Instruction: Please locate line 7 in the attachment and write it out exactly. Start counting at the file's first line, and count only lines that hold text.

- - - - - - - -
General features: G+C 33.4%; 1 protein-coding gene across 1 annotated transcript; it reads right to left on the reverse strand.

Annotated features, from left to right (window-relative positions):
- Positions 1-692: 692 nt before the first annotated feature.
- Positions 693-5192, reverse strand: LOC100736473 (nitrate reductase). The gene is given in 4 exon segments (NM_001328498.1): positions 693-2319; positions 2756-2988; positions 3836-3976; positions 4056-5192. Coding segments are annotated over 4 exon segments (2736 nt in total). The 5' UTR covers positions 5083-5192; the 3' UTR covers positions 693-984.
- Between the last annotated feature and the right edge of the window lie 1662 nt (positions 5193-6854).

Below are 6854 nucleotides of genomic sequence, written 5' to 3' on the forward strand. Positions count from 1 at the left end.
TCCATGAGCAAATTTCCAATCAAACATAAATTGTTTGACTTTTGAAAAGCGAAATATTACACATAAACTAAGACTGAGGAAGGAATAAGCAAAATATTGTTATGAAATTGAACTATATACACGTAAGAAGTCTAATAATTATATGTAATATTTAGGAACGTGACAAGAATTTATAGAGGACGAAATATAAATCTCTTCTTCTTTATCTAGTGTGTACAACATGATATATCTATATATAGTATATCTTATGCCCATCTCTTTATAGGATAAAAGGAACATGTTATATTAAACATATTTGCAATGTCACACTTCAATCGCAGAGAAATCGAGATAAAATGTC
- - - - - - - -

TCCATGAGCAAATTTCCAATCAAACATAAATTGTTTGACTTTTGAAAAGCGAAATATTACACATAAACTAAGACTGAGGAAGGAATAAGCAAAATATTGTTATGAAATTGAACTATATACACGTAAGAAGTCTAATAATTATATGTAATATTTAGGAACGTGACAAGAATTTATAGAGGACGAAATATAAATCTCTTCTTCTTTATCTAGTGTGTACAACATGATATATCTATATATAGTATATCTTATGCCCATCTCTTTATAGGATAAAAGGAACATGTTATATTAAACATATTTGCAATGTCACACTTCAATCGCAGAGAAATCGAGATAAAATGTC